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Urinary tract infections are often initiated by indwelling catheters and bring about serious consequences, especially when they are caused by multidrug-resistant bacterial pathogens. The biofilms of uropathogens such as Enterococcus faecalis and Escherichia coli pose serious challenges. Therefore the scientific world is trying to experiment with alternative drugs to replace conventional antibiotics as the latter are more prone to cause the development of antibacterial resistance. Here, we evaluate the repurposing of the antidepressant fluoxetine as an antibacterial agent against the mentioned pathogens.
To repurpose fluoxetine for its antibacterial activity against Enterococcus faecalis and Escherichia coli, the agar diffusion method was used. The minimal inhibitory concentration was found by the microdilution method. The drug was also analyzed as a coating on catheters to evaluate its efficiency against biofilm formation by pathogens.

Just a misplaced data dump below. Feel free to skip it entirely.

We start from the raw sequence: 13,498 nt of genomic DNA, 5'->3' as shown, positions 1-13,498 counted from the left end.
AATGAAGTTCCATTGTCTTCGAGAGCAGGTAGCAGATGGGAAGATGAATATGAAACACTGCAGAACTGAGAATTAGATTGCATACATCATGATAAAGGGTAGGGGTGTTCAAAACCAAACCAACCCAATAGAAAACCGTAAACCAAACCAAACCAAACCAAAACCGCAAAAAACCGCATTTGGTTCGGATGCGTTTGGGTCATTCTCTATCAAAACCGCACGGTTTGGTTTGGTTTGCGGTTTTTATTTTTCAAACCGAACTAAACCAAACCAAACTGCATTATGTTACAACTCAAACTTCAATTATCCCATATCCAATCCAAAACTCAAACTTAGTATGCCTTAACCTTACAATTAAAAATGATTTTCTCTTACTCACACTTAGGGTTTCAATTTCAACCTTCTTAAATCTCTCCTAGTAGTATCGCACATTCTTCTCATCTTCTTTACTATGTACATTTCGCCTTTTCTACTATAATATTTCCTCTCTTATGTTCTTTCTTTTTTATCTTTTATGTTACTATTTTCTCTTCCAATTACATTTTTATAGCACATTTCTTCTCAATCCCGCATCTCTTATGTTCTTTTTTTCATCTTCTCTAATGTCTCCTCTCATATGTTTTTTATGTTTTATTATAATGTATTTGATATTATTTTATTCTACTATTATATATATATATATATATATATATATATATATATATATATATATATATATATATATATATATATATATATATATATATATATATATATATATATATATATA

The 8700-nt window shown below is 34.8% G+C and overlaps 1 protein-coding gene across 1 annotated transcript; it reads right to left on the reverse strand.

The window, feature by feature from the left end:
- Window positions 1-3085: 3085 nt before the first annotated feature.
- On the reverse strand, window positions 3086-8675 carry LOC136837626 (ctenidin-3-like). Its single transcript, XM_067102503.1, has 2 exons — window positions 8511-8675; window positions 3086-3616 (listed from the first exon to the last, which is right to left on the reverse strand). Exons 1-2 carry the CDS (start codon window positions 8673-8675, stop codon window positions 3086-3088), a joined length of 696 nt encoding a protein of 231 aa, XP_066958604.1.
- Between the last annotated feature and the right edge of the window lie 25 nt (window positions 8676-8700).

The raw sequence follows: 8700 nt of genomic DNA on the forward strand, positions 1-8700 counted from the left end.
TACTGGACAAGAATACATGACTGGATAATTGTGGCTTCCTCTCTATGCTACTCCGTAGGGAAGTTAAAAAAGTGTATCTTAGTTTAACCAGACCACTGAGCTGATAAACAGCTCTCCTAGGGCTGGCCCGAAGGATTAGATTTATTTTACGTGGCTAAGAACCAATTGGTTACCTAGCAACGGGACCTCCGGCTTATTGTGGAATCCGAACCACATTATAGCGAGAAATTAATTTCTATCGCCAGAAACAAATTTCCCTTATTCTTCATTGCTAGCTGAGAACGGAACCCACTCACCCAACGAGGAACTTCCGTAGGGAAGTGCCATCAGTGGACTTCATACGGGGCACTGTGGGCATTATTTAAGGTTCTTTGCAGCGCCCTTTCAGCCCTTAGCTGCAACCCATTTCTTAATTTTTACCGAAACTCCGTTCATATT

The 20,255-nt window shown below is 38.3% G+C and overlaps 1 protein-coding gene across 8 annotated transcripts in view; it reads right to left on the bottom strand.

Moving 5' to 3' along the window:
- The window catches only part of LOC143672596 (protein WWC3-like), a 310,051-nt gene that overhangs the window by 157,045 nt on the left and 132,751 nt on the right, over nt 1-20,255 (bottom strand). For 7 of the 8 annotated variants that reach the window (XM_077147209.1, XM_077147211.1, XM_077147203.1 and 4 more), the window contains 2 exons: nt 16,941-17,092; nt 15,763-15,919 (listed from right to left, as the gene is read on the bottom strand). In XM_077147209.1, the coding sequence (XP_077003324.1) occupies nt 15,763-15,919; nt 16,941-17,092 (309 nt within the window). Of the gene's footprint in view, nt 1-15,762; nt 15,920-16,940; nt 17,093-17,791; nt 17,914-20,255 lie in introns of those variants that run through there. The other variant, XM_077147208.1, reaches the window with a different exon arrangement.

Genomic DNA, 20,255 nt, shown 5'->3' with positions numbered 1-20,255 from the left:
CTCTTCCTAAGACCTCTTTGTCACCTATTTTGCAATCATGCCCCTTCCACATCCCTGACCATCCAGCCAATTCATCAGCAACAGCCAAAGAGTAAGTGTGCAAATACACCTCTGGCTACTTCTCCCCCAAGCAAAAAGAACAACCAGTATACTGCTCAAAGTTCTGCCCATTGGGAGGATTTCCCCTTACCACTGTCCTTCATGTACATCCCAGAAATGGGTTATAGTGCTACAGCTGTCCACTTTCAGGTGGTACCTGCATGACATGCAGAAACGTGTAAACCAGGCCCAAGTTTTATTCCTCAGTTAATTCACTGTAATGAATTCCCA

The drug fluoxetine showed potential antibacterial and anti-biofilm activities. Its minimum inhibitory concentration was found to be 18.75 µg/mL and 37.5 µg/mL against Enterococcus faecalis and Escherichia coli respectively. The antibiofilm activity on polystyrene surfaces was also remarkable as it reduced the formation of Enterococcus faecalis and Escherichia coli biofilms by 70% and 74%, after being treated with 1x MICs and 2x MICs respectively.
Fluoxetine - one of the drugs of choice in treating depression, when repurposed, has shown considerable antibacterial and antibiofilm effects against two of the major catheter-associated urinary tract infection-causing bacteria - viz. Enterococcus faecalis and Escherichia coli. Therefore, further studies are needed to understand its applicability as an antibacterial agent.
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